Terps director of basketball performance Kyle Tarp talks about his basketball boot camp that has transformed the players' bodies.

Wherever he went this summer in Baltimore, Jalen Smith experienced more than his share of double takes. Once those looking at Smith realized it was indeed the former Mount Saint Joseph star known to nearly everyone as “Stix,” they often followed by tapping one of his bulging biceps or patting his chiseled chest.

Even Smith’s own mother, Lisa, marveled at the transformation of her once-skinny son as he was preparing for his sophomore season at Maryland.

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“Even when I don’t lift [weights], my mom tells me I look bigger than I did when she last saw me,” Smith said after he and his teammates played pickup Tuesday afternoon at Xfinity Center.

Smith has become one of several poster children for the work the Terps put in this summer at Kyle Tarp’s basketball boot camp.

Maryland's returning players flex their new muscles after the team's last training session this summer. Front row: From left Joshua Tomaic, Anthony Cowan Jr., Andrew Valmon, Aaron Wiggins, Serrel Smith Jr., Eric Ayala, Jalen Smith. Back row: (partially obscured) Darryl Morsell, Ricky Lindo Jr.
Maryland's returning players flex their new muscles after the team's last training session this summer. Front row: From left Joshua Tomaic, Anthony Cowan Jr., Andrew Valmon, Aaron Wiggins, Serrel Smith Jr., Eric Ayala, Jalen Smith. Back row: (partially obscured) Darryl Morsell, Ricky Lindo Jr.

Going into his eighth season as the director of basketball performance, Tarp has helped turn a group of mostly young and physically immature underclassmen into the muscular core of a team many are placing in the top 10 in the country. A few analysts have Maryland as a dark-horse Final Four candidate.

Should the Terps improve on last season’s 23-11 record and erase the painful memory of the last-second loss to LSU in the second round of the NCAA tournament, it might have as much to do with what coach Mark Turgeon’s team did in the weight room as on the practice court the past few months.

“This group’s a bunch of really hard workers,” Turgeon said Wednesday. “It’s good to see that their bodies did change a lot. I think they enjoy the weight room, pushing each other. And of course, I think Kyle’s one of the best.”

‘Perfect storm’

Tarp has had weight-room warriors before — from Dez Wells to Robert Carter Jr. to Bruno Fernando — but not as many at the same time.

“It was kind of the perfect storm this offseason,” Tarp said in his tiny office, sitting in front of a computer that stores some telling stats about Maryland’s physical growth. “We typically see those big jumps from freshman to sophomore year. The fact that we had so many guys in that window [helped].

“You don’t get those results showing up one hour, four times a week. It’s a full lifestyle change and commitment. To have the right kids and having them in that prime adaptation range, I think it’s why we got the results that we did. You give them some responsibilities to execute, and you’re confident it’s going to get done.”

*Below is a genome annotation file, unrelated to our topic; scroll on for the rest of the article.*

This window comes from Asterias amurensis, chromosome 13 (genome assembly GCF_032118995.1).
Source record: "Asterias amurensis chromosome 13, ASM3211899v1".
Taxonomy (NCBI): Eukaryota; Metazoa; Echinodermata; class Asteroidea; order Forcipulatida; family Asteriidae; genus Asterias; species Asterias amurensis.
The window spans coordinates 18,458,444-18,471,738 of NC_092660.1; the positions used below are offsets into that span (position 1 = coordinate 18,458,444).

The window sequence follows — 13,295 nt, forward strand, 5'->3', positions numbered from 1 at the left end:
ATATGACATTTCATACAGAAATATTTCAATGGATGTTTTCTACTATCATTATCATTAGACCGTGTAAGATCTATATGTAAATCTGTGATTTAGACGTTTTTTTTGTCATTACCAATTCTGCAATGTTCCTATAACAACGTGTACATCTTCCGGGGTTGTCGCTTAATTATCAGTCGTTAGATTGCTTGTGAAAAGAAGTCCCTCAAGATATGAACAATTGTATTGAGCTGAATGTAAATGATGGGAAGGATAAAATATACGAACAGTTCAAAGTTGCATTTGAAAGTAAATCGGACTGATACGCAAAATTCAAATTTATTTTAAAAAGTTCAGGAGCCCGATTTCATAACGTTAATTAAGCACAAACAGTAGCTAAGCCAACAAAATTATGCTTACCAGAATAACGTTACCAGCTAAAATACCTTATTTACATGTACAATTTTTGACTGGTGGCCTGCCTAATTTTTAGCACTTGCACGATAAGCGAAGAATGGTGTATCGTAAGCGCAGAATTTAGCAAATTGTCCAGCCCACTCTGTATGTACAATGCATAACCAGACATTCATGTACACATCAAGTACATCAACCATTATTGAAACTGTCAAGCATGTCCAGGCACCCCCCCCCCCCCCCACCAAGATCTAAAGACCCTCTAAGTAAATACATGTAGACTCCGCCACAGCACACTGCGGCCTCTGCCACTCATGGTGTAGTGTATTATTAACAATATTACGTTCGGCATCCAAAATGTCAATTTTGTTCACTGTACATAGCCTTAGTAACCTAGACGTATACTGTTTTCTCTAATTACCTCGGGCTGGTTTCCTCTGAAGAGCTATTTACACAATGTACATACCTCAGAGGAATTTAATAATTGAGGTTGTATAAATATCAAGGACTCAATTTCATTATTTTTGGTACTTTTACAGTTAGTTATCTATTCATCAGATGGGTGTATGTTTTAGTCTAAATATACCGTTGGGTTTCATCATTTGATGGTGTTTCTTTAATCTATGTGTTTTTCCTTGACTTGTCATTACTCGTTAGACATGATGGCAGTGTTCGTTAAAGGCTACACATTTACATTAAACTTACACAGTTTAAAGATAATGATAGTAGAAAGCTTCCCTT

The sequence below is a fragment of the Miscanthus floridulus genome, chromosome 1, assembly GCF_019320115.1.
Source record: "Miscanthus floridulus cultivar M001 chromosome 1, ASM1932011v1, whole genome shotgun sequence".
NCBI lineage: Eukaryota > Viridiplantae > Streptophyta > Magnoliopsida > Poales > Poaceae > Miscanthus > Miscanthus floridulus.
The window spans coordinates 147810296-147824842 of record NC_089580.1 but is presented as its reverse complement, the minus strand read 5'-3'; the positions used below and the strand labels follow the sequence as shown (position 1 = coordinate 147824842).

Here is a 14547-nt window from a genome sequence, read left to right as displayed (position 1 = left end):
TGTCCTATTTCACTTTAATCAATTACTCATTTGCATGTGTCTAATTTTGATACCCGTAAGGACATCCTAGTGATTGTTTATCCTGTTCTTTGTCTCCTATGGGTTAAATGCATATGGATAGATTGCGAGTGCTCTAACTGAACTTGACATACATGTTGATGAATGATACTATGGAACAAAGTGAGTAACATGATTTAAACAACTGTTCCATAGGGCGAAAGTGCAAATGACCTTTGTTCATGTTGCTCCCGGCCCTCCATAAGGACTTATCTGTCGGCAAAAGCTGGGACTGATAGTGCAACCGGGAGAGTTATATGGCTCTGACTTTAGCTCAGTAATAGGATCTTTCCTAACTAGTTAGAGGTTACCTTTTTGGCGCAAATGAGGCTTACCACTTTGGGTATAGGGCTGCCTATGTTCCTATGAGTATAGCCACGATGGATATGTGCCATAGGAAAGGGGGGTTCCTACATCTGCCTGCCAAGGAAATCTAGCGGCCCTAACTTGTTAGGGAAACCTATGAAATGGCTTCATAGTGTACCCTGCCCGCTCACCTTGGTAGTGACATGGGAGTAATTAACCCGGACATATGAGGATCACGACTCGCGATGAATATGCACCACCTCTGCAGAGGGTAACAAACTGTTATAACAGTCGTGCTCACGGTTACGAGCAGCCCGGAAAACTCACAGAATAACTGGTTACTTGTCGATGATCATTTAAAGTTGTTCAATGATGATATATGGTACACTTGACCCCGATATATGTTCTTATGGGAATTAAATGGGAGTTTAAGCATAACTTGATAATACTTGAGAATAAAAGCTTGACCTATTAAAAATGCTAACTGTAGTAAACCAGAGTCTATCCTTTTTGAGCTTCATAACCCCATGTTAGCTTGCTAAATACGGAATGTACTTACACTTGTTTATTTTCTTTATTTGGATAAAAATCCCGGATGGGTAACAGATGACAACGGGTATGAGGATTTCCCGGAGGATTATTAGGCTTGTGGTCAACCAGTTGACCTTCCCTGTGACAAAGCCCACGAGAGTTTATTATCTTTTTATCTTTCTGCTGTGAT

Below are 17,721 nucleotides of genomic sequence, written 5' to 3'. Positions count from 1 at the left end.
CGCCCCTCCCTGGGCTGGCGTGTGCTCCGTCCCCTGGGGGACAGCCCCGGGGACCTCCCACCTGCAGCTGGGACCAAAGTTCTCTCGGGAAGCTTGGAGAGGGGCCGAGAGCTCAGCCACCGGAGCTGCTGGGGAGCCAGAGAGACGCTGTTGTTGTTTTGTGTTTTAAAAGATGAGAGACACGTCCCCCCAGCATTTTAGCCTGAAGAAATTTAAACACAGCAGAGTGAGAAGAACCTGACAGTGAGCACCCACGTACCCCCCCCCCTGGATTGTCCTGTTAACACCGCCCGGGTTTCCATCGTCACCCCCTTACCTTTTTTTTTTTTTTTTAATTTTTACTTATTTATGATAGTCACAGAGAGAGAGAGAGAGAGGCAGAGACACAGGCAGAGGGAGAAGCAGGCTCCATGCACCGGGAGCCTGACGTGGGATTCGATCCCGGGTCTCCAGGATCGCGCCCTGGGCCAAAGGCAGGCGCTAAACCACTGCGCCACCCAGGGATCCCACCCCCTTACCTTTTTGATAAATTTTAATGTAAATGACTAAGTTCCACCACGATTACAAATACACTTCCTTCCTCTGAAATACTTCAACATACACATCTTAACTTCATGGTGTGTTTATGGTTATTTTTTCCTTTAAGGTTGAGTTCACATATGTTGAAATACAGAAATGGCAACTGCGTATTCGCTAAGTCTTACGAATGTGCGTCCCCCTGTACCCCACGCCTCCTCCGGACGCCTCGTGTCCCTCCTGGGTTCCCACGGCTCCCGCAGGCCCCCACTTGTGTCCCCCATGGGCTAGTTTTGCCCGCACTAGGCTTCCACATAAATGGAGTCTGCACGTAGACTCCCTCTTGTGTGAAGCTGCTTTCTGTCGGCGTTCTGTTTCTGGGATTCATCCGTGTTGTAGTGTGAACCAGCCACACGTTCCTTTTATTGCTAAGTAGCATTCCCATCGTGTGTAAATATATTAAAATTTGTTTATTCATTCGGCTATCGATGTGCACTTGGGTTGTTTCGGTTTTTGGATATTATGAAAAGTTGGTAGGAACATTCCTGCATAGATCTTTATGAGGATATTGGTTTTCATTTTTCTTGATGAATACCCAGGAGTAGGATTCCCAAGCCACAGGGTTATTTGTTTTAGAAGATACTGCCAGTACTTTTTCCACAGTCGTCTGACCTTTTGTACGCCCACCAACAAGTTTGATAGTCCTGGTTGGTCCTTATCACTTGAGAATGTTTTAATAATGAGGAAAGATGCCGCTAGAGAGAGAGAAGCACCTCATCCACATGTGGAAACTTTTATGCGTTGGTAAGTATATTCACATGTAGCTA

Smith, who came to Maryland a little more than a year ago spreading a scant 195 pounds over his 6-foot-10 frame, is up to 225. More impressively, his bench press is up to a team-high 280 pounds — about five to 10 more than even Fernando did a year ago, according to Tarp.

“People don’t believe me when I’m saying that,” Tarp said. “That’s not a slight on Bruno. Bruno is one of the best movers, best athletes, best kids in the weight room that I’ve ever had. But just to understand where Stix has progressed to, especially upper body, is really impressive.”

Maryland sophomore Jalen Smith, a Mount Saint Joseph graduate, has bulked up ahead of his second season with the Terps.
Maryland sophomore Jalen Smith, a Mount Saint Joseph graduate, has bulked up ahead of his second season with the Terps. (Maryland Athletics)

Fortunately for Turgeon, his transformation has become the norm.

Fellow sophomore Ricky Lindo Jr., who didn’t arrive on campus until a few weeks before class started a year ago and didn’t get the benefit of Tarp’s offseason training sessions, has put 35 pounds on a 6-8 frame, adding definition to his extraordinarily long arms and legs.

On top of that, the 220-pound Lindo deadlifts 500 pounds.

“His development was probably the most accelerated of anyone, because he missed all of his first summer, so we’re trying to make up ground on technique,” Tarp said. “He ended up contributing for us [on the court], so I couldn’t be as aggressive as I anticipated being. His progression was really impressive.”

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Lindo, whose biggest contribution as a freshman playing 12.3 minutes a game was his defense and rebounding, said the extra bulk he put on from working out, eating properly and strengthening himself with sessions in the swimming pool, will help him at both ends of the court.

“I feel like I can make a bigger impact now,” Lindo said. “Just buying into the program in the weight room, I think that helped me. Coaches and the managers are telling me I’ll have a big role this year and I want to make sure I can prove them right.”

Yet another of the sophomores, 6-6 wing Aaron Wiggins, doesn’t look dramatically different. But he has gone from around 180 pounds to 205. Already mentioned as a possible 2020 first-round draft pick with Smith, Wiggins also looks quicker and stronger than he did a year ago.

“It doesn’t look like this kid’s gotten massively huge, because it fits his body,” Tarp said. “His body needed it.”

Tarp goes down the list and can point out how every single member of the team has either gained muscle and weight, or in the case of sophomore guard Eric Ayala shed nearly 20 pounds to become quicker and more explosive going to the basket.